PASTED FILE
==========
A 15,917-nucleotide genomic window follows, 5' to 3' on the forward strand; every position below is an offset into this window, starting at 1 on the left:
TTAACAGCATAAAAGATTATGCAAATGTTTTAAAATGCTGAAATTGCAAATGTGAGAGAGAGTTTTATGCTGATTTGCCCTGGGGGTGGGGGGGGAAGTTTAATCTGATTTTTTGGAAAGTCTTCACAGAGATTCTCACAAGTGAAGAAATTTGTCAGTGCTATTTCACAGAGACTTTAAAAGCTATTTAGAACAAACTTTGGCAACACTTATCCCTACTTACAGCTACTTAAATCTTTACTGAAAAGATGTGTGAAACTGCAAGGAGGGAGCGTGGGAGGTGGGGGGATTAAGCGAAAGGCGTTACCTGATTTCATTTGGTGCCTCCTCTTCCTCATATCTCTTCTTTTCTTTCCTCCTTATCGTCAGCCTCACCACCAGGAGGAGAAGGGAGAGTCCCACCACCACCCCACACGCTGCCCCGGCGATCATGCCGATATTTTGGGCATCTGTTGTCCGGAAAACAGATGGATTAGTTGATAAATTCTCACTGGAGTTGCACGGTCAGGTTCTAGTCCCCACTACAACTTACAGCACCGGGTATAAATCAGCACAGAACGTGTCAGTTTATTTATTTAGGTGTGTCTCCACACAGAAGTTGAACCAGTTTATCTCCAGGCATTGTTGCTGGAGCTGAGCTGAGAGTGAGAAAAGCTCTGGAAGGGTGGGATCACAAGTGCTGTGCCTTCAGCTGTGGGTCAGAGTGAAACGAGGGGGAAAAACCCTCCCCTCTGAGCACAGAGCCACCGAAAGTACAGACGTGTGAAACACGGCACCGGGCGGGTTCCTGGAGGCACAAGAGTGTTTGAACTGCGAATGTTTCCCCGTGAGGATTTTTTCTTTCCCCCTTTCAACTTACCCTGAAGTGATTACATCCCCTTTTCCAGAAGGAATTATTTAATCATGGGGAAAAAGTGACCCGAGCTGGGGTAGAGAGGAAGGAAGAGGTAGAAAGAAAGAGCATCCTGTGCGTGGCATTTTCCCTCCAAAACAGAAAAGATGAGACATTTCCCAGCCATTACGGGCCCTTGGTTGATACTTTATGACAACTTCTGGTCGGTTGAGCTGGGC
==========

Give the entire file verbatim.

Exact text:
A 15,917-nucleotide genomic window follows, 5' to 3' on the forward strand; every position below is an offset into this window, starting at 1 on the left:
TTAACAGCATAAAAGATTATGCAAATGTTTTAAAATGCTGAAATTGCAAATGTGAGAGAGAGTTTTATGCTGATTTGCCCTGGGGGTGGGGGGGGAAGTTTAATCTGATTTTTTGGAAAGTCTTCACAGAGATTCTCACAAGTGAAGAAATTTGTCAGTGCTATTTCACAGAGACTTTAAAAGCTATTTAGAACAAACTTTGGCAACACTTATCCCTACTTACAGCTACTTAAATCTTTACTGAAAAGATGTGTGAAACTGCAAGGAGGGAGCGTGGGAGGTGGGGGGATTAAGCGAAAGGCGTTACCTGATTTCATTTGGTGCCTCCTCTTCCTCATATCTCTTCTTTTCTTTCCTCCTTATCGTCAGCCTCACCACCAGGAGGAGAAGGGAGAGTCCCACCACCACCCCACACGCTGCCCCGGCGATCATGCCGATATTTTGGGCATCTGTTGTCCGGAAAACAGATGGATTAGTTGATAAATTCTCACTGGAGTTGCACGGTCAGGTTCTAGTCCCCACTACAACTTACAGCACCGGGTATAAATCAGCACAGAACGTGTCAGTTTATTTATTTAGGTGTGTCTCCACACAGAAGTTGAACCAGTTTATCTCCAGGCATTGTTGCTGGAGCTGAGCTGAGAGTGAGAAAAGCTCTGGAAGGGTGGGATCACAAGTGCTGTGCCTTCAGCTGTGGGTCAGAGTGAAACGAGGGGGAAAAACCCTCCCCTCTGAGCACAGAGCCACCGAAAGTACAGACGTGTGAAACACGGCACCGGGCGGGTTCCTGGAGGCACAAGAGTGTTTGAACTGCGAATGTTTCCCCGTGAGGATTTTTTCTTTCCCCCTTTCAACTTACCCTGAAGTGATTACATCCCCTTTTCCAGAAGGAATTATTTAATCATGGGGAAAAAGTGACCCGAGCTGGGGTAGAGAGGAAGGAAGAGGTAGAAAGAAAGAGCATCCTGTGCGTGGCATTTTCCCTCCAAAACAGAAAAGATGAGACATTTCCCAGCCATTACGGGCCCTTGGTTGATACTTTATGACAACTTCTGGTCGGTTGAGCTGGGC